The twisting road up to the Maloja Pass often left me looking into a sheer drop just a minor skid away.
Icicles hung along the roadside and patches of snow began to appear, lying ankle deep at the summit of the pass which sits at 6,000 feet.
The skiing season doesn’t actually kick off for another few weeks so St Moritz was pretty dead with just a few disconsolate strays wandering about the place.
However, a walk down the hill and along St Moritz Lake shore was a great way of getting some clean Alpine air.
Back on Lake Como we spent a day jumping on and off ferries to lake side villages, each of them offering their own unique version of quaintness.
However, if you ever end up in a place called Verano don’t go to the Pizza restaurant beside the ferry terminal.
It took 20 minutes before we got a menu, another 15 before our drinks arrived and a full hour and 20 minutes from when we first sat down before our dry, half-covered pizzas actually arrived.

Monday, 10 November 2008

Dead Rock Stars

In the 21st century, when many people in the western world are living longer, the death of rock star John Entwhistle at 57 in 2002 was appallingly premature.
Entwistle, who played with The Who, was regarded as one of the finest bass players in the world and his death came just as the band was preparing to tour the US and record its first album in 20 years.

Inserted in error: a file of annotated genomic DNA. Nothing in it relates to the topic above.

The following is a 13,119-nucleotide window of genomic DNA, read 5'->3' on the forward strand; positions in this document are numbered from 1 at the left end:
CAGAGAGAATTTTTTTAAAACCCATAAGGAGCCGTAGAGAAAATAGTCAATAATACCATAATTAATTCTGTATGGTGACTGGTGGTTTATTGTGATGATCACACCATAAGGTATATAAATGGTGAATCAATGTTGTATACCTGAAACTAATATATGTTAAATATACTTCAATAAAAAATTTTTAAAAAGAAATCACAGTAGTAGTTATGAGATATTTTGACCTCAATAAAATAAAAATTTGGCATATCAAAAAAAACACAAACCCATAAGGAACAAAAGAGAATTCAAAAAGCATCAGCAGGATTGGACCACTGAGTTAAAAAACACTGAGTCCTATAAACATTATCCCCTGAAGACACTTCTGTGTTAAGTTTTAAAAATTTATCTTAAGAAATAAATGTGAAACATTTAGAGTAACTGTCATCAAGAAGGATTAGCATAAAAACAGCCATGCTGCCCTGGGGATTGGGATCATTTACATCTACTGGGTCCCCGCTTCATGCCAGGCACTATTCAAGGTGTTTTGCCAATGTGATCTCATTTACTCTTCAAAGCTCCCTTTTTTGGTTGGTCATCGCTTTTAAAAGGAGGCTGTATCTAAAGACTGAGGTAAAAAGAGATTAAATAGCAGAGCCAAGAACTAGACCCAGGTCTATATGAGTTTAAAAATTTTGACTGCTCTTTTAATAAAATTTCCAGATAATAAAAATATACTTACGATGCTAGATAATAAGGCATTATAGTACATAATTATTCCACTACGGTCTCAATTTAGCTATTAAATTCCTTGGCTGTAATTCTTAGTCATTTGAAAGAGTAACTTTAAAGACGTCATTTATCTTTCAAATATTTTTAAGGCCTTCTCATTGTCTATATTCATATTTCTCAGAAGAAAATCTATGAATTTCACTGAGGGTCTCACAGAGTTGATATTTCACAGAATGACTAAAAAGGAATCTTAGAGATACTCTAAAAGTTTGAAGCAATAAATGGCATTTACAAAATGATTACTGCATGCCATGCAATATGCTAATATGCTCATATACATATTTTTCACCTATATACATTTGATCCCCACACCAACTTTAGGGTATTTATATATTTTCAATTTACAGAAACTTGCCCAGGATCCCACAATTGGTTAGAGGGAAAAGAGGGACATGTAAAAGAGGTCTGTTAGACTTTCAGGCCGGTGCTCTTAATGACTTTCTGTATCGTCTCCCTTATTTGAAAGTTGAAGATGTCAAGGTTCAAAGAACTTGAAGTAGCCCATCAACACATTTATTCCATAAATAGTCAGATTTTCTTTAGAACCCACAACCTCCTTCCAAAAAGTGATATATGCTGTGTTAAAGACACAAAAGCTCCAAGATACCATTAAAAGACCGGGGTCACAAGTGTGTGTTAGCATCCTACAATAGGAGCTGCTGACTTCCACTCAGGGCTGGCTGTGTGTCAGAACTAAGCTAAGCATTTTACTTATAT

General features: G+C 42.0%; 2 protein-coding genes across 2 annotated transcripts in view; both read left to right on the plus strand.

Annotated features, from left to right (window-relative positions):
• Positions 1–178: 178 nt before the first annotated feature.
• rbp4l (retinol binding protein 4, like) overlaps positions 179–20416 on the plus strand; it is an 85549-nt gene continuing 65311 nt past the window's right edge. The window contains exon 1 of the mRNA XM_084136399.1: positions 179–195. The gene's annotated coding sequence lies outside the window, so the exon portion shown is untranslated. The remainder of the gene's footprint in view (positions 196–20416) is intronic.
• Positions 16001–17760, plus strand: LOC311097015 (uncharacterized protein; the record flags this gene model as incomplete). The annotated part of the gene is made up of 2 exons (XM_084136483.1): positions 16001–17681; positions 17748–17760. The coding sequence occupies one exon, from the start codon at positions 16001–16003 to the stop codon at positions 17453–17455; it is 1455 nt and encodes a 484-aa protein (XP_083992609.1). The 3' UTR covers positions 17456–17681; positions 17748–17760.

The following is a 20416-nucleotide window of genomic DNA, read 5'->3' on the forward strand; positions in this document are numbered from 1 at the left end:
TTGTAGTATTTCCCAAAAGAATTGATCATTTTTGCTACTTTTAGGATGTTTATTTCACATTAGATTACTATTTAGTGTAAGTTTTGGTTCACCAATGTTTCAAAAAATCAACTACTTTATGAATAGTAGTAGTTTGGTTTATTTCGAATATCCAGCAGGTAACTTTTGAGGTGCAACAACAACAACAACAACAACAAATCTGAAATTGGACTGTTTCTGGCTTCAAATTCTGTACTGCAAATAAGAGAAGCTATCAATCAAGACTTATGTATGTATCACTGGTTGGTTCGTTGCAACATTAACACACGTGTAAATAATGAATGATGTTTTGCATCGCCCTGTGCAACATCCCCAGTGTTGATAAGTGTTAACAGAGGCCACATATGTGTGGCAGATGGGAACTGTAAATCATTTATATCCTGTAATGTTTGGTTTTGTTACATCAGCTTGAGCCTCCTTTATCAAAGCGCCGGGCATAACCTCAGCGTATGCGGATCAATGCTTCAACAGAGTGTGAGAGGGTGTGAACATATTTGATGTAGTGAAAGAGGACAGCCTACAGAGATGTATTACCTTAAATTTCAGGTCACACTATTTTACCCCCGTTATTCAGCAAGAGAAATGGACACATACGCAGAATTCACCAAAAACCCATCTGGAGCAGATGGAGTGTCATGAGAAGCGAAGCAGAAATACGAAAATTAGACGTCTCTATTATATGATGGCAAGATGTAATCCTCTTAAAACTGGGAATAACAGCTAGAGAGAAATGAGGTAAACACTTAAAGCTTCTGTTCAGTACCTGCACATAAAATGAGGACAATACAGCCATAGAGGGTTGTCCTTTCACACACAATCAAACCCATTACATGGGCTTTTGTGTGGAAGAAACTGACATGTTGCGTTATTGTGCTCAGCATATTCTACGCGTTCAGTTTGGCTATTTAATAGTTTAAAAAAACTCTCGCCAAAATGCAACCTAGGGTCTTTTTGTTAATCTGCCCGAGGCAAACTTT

Many commentators remarked on the lyrics of My Generation, The Who’s most famous song, which contain the words: “I hope I die before I get old”.
While the lyrics of My Generation were probably intended more as a statement of rebellion against the establishment than a death wish, in Entwistle's case they proved tragically prophetic.
But then the rock industry has seen an alarming fatality rate among some of its best known figures at the height of their careers.
The Who’s original drummer, Keith Moon, known as Moon the Loon, was the very epitome of a rock star, trashing hotel rooms, smashing up his drum kit and indulging in a putrid cocktail of toxins.
In September 1978 after attending a party thrown by Paul McCartney, Moon returned to his Mayfair flat where he took a bellyfull of sleeping tablets and other pills. When he went to bed he didn’t wake up.
Moon was aged 31 when he died, but for many rock stars 27 seemed to be the opportune age to make a rock and roll exit.
Janis Joplin’s screaming soulful voice is one of the most powerful ever to be recorded, but like many involved in the music industry a spiralling drug habit led to her downfall and eventual death from a heroin overdose at 27.
Jimi Hendrix, who redefined what could be done with the electric guitar and is still regarded
as the best rock guitarist ever, choked to death aged 27 after taking a combination of sleeping tablets and alcohol.
Jim Morrison also died at 27, although there are those who would argue that he faked his own death and is living as a recluse in Mexico.
Morrison, who was the lead singer with The Doors, had a voracious appetite for mind-altering substances and was reported to be hooked on heroin when he died in Paris in 1971.
The lack of a proper autopsy and inability to track down the doctor who signed his death certificate all fuelled the rumours that Morrison was not really dead. Despite this his grave at Pere Lachaise cemetery in Paris, alongside Oscar Wilde and Chopin, attracts thousands of visitors every year.